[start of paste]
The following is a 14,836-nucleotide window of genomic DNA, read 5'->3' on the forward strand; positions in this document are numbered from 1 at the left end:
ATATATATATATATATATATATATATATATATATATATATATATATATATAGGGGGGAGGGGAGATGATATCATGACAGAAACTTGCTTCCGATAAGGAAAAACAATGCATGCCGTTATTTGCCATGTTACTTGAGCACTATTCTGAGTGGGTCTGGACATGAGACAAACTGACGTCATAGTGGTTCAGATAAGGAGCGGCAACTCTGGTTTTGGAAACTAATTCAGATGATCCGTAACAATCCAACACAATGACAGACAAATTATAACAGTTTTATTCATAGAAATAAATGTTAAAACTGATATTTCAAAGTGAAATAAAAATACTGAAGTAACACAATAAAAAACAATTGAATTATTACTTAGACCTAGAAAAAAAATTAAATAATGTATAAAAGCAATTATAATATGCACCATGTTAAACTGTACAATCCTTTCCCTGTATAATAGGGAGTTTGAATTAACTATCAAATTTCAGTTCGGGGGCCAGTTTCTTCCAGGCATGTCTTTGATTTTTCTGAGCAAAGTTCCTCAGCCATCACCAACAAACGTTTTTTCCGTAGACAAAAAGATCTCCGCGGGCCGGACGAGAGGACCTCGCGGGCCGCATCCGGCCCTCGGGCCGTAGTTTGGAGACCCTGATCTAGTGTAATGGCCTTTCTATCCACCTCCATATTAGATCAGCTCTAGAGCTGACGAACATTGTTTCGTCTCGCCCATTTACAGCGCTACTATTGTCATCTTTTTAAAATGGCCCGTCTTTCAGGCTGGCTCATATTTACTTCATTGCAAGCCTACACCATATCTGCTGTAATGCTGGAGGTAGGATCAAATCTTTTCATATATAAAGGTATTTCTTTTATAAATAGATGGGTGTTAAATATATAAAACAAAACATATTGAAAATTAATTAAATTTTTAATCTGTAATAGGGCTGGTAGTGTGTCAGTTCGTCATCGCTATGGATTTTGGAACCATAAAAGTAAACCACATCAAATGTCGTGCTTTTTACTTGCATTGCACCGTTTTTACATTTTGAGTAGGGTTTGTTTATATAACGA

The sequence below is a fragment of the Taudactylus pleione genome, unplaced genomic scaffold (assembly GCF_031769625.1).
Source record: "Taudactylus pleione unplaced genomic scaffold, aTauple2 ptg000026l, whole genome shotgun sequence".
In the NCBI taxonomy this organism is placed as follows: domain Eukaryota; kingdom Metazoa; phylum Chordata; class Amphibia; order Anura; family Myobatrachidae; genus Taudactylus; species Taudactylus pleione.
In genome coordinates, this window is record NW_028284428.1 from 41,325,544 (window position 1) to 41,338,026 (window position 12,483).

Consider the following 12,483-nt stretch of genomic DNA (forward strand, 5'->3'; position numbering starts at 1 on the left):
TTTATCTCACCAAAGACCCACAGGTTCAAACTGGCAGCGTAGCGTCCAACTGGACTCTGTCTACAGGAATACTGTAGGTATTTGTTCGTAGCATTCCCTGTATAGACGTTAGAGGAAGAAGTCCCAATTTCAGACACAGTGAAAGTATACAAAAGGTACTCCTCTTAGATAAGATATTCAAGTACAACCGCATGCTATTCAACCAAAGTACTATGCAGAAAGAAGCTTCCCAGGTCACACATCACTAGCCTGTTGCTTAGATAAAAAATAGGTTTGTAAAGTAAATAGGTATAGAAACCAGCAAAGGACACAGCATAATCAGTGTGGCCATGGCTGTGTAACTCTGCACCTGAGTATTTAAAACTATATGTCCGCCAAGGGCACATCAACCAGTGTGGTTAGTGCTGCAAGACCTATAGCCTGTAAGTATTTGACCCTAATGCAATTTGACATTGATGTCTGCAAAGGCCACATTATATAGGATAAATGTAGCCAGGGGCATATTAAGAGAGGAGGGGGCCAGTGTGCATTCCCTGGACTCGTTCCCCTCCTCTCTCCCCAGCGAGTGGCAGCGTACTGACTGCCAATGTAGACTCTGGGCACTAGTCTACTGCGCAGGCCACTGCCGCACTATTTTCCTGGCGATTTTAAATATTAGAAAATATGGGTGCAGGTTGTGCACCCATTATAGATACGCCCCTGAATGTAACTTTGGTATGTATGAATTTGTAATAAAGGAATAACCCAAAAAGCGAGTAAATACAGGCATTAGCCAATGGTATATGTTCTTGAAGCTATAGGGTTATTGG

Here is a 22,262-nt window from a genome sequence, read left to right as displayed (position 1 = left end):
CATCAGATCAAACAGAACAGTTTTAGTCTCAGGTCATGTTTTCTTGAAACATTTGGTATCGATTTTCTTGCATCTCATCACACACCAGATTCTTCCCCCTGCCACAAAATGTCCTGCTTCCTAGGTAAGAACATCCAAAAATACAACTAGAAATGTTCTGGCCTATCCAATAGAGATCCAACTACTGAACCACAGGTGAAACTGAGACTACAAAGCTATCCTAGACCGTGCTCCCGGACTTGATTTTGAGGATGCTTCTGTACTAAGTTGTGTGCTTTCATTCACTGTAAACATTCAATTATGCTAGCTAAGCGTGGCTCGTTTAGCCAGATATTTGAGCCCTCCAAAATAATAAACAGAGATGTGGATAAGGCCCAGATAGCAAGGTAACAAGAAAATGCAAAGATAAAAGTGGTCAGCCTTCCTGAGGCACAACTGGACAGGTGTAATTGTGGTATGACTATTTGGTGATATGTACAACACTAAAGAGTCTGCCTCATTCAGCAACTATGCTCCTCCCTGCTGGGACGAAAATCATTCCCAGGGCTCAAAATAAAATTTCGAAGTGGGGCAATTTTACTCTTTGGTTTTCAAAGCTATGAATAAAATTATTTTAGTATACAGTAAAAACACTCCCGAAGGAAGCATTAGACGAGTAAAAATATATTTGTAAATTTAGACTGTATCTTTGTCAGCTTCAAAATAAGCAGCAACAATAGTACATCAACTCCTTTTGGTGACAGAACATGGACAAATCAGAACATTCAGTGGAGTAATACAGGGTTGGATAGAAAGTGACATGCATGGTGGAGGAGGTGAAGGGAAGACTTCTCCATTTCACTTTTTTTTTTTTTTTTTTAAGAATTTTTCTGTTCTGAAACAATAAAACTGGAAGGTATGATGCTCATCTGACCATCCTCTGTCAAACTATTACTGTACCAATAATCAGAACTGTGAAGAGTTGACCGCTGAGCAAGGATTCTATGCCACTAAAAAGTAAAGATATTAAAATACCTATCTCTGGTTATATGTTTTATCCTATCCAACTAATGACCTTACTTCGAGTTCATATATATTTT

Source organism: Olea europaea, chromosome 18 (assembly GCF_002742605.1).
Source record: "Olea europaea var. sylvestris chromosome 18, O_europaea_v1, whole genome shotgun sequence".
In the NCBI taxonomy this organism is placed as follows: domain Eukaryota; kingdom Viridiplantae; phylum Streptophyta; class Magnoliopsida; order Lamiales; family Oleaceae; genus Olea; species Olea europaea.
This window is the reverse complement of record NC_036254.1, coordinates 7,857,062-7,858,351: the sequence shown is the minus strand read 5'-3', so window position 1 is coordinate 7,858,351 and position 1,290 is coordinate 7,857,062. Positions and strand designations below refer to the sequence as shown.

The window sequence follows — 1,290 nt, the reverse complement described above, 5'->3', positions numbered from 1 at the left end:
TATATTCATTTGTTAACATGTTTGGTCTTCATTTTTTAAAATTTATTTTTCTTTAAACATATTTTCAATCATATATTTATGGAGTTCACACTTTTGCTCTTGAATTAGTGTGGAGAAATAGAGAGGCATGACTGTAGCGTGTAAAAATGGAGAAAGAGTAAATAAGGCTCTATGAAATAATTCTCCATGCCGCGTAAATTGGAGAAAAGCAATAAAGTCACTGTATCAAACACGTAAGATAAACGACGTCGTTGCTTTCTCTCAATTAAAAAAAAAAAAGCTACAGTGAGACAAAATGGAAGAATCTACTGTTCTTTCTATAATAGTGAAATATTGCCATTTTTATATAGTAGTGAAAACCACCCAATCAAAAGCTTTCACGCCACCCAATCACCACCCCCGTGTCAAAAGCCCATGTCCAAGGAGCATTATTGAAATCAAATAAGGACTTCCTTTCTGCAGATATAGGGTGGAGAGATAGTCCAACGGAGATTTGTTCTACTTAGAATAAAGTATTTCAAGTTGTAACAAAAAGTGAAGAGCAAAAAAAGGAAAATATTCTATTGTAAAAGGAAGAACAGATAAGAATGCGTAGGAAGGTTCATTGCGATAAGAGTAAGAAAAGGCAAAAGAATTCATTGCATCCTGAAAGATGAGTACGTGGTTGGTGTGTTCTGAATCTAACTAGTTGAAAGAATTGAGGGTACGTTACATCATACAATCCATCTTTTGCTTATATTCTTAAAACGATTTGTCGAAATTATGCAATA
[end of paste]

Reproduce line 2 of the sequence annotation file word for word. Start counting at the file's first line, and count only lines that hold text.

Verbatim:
ATATATATATATATATATATATATATATATATATATATATATATATATATAGGGGGGAGGGGAGATGATATCATGACAGAAACTTGCTTCCGATAAGGAAAAACAATGCATGCCGTTATTTGCCATGTTACTTGAGCACTATTCTGAGTGGGTCTGGACATGAGACAAACTGACGTCATAGTGGTTCAGATAAGGAGCGGCAACTCTGGTTTTGGAAACTAATTCAGATGATCCGTAACAATCCAACACAATGACAGACAAATTATAACAGTTTTATTCATAGAAATAAATGTTAAAACTGATATTTCAAAGTGAAATAAAAATACTGAAGTAACACAATAAAAAACAATTGAATTATTACTTAGACCTAGAAAAAAAATTAAATAATGTATAAAAGCAATTATAATATGCACCATGTTAAACTGTACAATCCTTTCCCTGTATAATAGGGAGTTTGAATTAACTATCAAATTTCAGTTCGGGGGCCAGTTTCTTCCAGGCATGTCTTTGATTTTTCTGAGCAAAGTTCCTCAGCCATCACCAACAAACGTTTTTTCCGTAGACAAAAAGATCTCCGCGGGCCGGACGAGAGGACCTCGCGGGCCGCATCCGGCCCTCGGGCCGTAGTTTGGAGACCCTGATCTAGTGTAATGGCCTTTCTATCCACCTCCATATTAGATCAGCTCTAGAGCTGACGAACATTGTTTCGTCTCGCCCATTTACAGCGCTACTATTGTCATCTTTTTAAAATGGCCCGTCTTTCAGGCTGGCTCATATTTACTTCATTGCAAGCCTACACCATATCTGCTGTAATGCTGGAGGTAGGATCAAATCTTTTCATATATAAAGGTATTTCTTTTATAAATAGATGGGTGTTAAATATATAAAACAAAACATATTGAAAATTAATTAAATTTTTAATCTGTAATAGGGCTGGTAGTGTGTCAGTTCGTCATCGCTATGGATTTTGGAACCATAAAAGTAAACCACATCAAATGTCGTGCTTTTTACTTGCATTGCACCGTTTTTACATTTTGAGTAGGGTTTGTTTATATAACGA